The way of the oneness of mentor and disciple is rooted in the vow and mission for kosen-rufu. That is where we find our perpetual youthfulness in our lifelong pursuit of human revolution.

With youthful hearts, our goal is to live as models of the Soka Gakkai spirit and of the shakubuku spirit as we ring in the dawn of a new era toward the 95th anniversary of the Soka Gakkai’s founding in 2025 and the 100th anniversary in 2030.

Sensei says:

Even as we advance in years, let’s always maintain a youthful spirit and create a rhythm in our lives that will enable us to keep working for kosen-rufu. There is no retirement age in life or in faith. An energetic spirit to work for kosen-rufu is proof of one’s youthfulness. Even when first Soka Gakkai President Tsunesaburo Makiguchi was over 70, he used the phrase, when speaking to his disciples, “we youth.” (Embracing Compassion, vol. 1, p. 96)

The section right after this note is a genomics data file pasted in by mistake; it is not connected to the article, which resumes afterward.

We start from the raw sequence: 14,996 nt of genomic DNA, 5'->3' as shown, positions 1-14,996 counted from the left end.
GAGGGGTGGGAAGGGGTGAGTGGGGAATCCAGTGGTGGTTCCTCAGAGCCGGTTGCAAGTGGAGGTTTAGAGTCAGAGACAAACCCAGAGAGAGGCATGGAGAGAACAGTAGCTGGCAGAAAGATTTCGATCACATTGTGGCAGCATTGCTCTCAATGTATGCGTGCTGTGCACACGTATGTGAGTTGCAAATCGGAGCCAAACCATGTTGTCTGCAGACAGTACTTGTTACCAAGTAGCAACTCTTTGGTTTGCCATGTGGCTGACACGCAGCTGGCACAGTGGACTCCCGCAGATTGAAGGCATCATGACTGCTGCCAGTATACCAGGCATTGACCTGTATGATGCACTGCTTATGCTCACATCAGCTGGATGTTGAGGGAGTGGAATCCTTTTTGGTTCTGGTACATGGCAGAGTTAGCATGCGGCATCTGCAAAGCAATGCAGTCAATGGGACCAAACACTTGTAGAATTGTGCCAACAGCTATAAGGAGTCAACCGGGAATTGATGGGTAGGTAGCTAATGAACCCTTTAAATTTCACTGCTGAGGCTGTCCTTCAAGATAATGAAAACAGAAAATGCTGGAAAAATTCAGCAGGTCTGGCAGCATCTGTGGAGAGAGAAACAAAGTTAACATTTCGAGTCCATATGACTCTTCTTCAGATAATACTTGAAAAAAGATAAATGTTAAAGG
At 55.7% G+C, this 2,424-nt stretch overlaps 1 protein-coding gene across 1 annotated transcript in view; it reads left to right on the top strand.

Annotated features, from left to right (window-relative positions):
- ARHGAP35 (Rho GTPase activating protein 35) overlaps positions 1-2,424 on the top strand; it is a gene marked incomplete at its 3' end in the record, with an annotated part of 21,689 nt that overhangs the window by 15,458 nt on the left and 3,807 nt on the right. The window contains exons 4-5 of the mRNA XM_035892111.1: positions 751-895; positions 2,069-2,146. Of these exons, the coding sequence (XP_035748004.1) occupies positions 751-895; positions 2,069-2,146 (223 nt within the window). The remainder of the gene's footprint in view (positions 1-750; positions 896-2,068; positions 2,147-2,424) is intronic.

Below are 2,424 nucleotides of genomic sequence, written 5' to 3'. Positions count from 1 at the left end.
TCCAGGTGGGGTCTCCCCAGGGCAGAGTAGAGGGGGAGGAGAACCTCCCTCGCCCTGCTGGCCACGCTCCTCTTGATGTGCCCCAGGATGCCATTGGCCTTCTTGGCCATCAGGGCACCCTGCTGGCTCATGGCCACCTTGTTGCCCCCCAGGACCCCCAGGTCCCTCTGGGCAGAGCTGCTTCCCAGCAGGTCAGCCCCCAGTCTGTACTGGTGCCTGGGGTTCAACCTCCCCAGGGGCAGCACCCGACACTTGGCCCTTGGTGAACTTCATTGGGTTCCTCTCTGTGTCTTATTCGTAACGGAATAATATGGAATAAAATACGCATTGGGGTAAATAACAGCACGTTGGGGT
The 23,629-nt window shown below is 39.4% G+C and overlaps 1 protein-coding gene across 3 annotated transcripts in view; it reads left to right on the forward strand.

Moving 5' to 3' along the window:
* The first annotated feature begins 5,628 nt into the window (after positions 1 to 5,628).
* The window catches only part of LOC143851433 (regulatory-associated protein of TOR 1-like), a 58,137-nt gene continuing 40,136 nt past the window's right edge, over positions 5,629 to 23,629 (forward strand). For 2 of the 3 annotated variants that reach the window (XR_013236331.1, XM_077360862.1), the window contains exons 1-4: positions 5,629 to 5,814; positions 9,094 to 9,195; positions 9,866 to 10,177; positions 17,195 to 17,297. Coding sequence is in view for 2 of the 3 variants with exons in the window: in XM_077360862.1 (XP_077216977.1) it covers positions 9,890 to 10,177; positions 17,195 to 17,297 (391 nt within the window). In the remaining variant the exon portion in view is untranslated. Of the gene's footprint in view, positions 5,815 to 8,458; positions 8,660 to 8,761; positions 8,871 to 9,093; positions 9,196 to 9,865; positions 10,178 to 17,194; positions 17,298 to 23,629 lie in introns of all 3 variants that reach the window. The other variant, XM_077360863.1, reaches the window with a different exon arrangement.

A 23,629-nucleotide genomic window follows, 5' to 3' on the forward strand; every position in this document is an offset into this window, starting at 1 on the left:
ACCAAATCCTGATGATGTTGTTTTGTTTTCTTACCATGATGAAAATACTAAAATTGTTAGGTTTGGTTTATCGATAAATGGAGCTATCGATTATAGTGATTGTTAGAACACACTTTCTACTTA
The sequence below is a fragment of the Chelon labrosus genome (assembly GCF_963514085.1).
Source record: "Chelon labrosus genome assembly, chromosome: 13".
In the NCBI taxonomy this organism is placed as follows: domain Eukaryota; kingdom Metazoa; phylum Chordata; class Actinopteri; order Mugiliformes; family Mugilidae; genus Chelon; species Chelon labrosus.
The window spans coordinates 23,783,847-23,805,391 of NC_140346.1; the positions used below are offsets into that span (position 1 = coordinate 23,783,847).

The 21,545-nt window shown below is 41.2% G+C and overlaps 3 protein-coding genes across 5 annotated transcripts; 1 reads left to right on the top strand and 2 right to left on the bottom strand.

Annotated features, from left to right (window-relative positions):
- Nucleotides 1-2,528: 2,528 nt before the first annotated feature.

In this month’s feature, we carry interviews with young people discussing the challenges of their generation and the importance of sharing Buddhism at this time. In addition, we will reprint Sensei’s November 2006 address on this spirit of fostering youth.

Let this year be a new beginning, where we ask ourselves every day how “we youth” can effect positive change within and around us.

—Prepared by the Living Buddhism staff

Youth Interviews

Living Buddhism met with two teenage members to discuss the 2024 SGI theme, the Year of Fresh Departure for a Youthful Soka Gakkai Worldwide, and the importance of sharing our Soka philosophy with their peers.

Mason Yu
Farmington, Connecticut

Living Buddhism: Hi Mason, thank you so much for meeting! How have you developed your Buddhist practice?